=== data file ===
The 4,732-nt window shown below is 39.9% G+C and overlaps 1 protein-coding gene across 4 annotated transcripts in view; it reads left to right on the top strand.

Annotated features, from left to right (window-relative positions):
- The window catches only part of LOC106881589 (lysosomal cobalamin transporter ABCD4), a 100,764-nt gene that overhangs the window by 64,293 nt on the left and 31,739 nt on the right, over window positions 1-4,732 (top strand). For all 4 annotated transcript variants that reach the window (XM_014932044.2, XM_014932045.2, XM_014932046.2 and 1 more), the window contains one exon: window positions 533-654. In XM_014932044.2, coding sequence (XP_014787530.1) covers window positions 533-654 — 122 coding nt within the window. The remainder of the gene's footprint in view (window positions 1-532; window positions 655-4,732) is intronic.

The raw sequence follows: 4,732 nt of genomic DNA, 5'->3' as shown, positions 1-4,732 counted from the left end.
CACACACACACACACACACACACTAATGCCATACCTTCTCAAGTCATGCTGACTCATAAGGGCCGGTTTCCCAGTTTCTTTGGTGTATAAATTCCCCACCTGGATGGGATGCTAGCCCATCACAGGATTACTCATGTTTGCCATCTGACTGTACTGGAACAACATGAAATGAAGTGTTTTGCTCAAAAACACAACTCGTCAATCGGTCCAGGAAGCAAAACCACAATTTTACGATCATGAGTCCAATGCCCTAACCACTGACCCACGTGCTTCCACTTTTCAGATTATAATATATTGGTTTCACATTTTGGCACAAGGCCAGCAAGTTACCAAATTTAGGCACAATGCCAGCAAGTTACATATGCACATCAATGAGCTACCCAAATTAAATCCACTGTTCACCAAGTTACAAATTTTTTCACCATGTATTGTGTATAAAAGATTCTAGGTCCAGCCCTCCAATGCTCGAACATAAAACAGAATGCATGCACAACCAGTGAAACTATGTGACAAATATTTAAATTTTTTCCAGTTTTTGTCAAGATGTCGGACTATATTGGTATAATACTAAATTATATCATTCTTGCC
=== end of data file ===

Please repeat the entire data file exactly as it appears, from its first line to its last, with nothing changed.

The 4,732-nt window shown below is 39.9% G+C and overlaps 1 protein-coding gene across 4 annotated transcripts in view; it reads left to right on the top strand.

Annotated features, from left to right (window-relative positions):
- The window catches only part of LOC106881589 (lysosomal cobalamin transporter ABCD4), a 100,764-nt gene that overhangs the window by 64,293 nt on the left and 31,739 nt on the right, over window positions 1-4,732 (top strand). For all 4 annotated transcript variants that reach the window (XM_014932044.2, XM_014932045.2, XM_014932046.2 and 1 more), the window contains one exon: window positions 533-654. In XM_014932044.2, coding sequence (XP_014787530.1) covers window positions 533-654 — 122 coding nt within the window. The remainder of the gene's footprint in view (window positions 1-532; window positions 655-4,732) is intronic.

The raw sequence follows: 4,732 nt of genomic DNA, 5'->3' as shown, positions 1-4,732 counted from the left end.
CACACACACACACACACACACACTAATGCCATACCTTCTCAAGTCATGCTGACTCATAAGGGCCGGTTTCCCAGTTTCTTTGGTGTATAAATTCCCCACCTGGATGGGATGCTAGCCCATCACAGGATTACTCATGTTTGCCATCTGACTGTACTGGAACAACATGAAATGAAGTGTTTTGCTCAAAAACACAACTCGTCAATCGGTCCAGGAAGCAAAACCACAATTTTACGATCATGAGTCCAATGCCCTAACCACTGACCCACGTGCTTCCACTTTTCAGATTATAATATATTGGTTTCACATTTTGGCACAAGGCCAGCAAGTTACCAAATTTAGGCACAATGCCAGCAAGTTACATATGCACATCAATGAGCTACCCAAATTAAATCCACTGTTCACCAAGTTACAAATTTTTTCACCATGTATTGTGTATAAAAGATTCTAGGTCCAGCCCTCCAATGCTCGAACATAAAACAGAATGCATGCACAACCAGTGAAACTATGTGACAAATATTTAAATTTTTTCCAGTTTTTGTCAAGATGTCGGACTATATTGGTATAATACTAAATTATATCATTCTTGCC